STAR-POST (Art) January 2020 FINAL_STAR Post Art Jan 2020 - Page 20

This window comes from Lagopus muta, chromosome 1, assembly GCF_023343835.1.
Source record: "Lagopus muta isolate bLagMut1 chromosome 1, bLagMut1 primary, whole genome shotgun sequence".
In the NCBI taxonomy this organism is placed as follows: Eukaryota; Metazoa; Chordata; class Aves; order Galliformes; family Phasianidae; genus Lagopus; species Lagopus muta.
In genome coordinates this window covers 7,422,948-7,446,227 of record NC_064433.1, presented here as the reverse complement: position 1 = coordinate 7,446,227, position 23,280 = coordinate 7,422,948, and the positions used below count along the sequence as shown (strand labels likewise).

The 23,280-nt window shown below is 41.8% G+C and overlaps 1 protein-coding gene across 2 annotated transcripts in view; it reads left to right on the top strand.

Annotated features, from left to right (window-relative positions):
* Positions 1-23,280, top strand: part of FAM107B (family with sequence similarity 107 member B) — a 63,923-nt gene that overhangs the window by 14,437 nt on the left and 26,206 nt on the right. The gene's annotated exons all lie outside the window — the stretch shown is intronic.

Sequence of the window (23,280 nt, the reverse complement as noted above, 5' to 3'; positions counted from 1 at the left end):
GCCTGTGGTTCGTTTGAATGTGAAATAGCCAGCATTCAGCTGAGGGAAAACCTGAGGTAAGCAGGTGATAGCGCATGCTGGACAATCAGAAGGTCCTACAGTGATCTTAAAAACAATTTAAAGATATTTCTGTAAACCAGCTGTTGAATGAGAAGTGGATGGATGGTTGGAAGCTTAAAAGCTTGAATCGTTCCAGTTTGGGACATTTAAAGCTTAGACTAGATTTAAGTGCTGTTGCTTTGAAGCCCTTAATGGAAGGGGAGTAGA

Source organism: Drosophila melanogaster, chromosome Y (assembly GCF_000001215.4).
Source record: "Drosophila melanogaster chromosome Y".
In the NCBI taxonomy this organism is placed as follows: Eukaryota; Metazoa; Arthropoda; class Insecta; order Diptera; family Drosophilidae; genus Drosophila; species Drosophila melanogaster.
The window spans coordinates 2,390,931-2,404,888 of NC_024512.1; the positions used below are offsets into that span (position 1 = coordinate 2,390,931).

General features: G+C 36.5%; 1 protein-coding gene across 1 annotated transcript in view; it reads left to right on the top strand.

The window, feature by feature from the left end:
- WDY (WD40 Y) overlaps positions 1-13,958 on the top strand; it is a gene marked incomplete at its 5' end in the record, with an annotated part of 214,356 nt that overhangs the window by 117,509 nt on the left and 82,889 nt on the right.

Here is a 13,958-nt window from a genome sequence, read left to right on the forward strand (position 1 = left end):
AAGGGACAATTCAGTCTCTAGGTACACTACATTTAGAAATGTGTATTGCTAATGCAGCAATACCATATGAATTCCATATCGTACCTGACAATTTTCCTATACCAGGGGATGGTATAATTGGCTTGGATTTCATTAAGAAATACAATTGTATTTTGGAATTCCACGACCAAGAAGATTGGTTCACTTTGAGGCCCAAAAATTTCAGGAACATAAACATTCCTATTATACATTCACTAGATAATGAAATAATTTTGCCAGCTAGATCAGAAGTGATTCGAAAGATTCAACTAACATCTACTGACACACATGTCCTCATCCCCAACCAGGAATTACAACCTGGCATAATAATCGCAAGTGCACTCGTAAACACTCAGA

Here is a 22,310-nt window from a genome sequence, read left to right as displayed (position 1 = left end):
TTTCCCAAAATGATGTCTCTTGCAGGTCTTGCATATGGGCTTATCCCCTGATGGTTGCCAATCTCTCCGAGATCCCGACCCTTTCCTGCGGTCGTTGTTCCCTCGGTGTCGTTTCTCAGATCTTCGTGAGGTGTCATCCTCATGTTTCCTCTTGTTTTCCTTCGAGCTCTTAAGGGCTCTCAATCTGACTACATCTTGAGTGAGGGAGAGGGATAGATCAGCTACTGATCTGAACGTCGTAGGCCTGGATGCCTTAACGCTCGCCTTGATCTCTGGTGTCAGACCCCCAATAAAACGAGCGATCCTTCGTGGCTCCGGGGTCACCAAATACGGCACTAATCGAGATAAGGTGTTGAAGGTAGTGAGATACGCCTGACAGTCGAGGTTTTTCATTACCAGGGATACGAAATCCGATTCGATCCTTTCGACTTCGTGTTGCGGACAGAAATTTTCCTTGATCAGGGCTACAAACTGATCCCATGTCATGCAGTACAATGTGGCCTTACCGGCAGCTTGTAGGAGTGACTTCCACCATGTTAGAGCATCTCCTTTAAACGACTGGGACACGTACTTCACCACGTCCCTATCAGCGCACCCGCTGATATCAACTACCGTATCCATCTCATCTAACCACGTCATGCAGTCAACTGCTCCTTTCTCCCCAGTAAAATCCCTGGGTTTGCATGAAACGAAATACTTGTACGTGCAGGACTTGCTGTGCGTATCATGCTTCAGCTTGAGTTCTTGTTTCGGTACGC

Choice-based learning outcomes Product – Demonstrating Understanding through Choice-Based Learning Inevitably, when it comes to Differentiated Instruction, teachers tend to be concerned about the varied outcomes and assessment criteria. To mitigate this, the teacher could craft the module with knowledge of their students’ learning abilities in mind. In this module, the art task for students was to create a series of animal-themed merchandise that would serve as souvenirs for the Wildlife Reserves Singapore. As a means to develop students’ drawing skills and fulfil their roles as product designers, they were equipped with learning opportunities in both realistic drawing (which can be more challenging) and illustrative drawing (which is more representational in nature). These two drawing styles were intentionally selected to provide a choice-based learning approach in order to cater to the students’ learning needs. They had the liberty to choose between these two styles and determine which method suited them best, or would challenge them most. A conscious decision was hence made as a designer, to execute the chosen style depending on their strengths. This process allowed students to own the work they created. Be it in the realistic or illustrative style, all the students created their series of designs for the animal-themed merchandise at the end of the module. Everyone delivered the task and felt accomplished! 20 As rightly put by Tomlinson, Differentiated Instruction “offers different approaches to what students learn, how they learn it, and how they demonstrate what they’ve learned.” It helps teachers to optimise learning and make effective learning occur. Ultimately, I want my students to believe in their inherent abilities, to embrace their strengths, be affirmed and feel encouraged. I believe that most of us as educators adopt some form of Differentiated Instruction in our classrooms. It is the pride of the teacher when students walk out of the classroom believing that they have achieved something. Differentiated Instruction has liberated the ‘should and should not’ of teaching, and both teachers and students can benefit from the teaching and learning experiences. References: Clapper, T. C. (2010). Creating the safe learning environment. PAILAL, 3(2), 1-6. Heacox, Diane (2002), Differentiating Instruction in the Regular Classroom. Minneapolis, MN: Free Spirit Publishing. Tomlinson, C. A. (2017). How to Differentiate Instruction in Academically Diverse Classrooms. Third Edition. ASCD. 21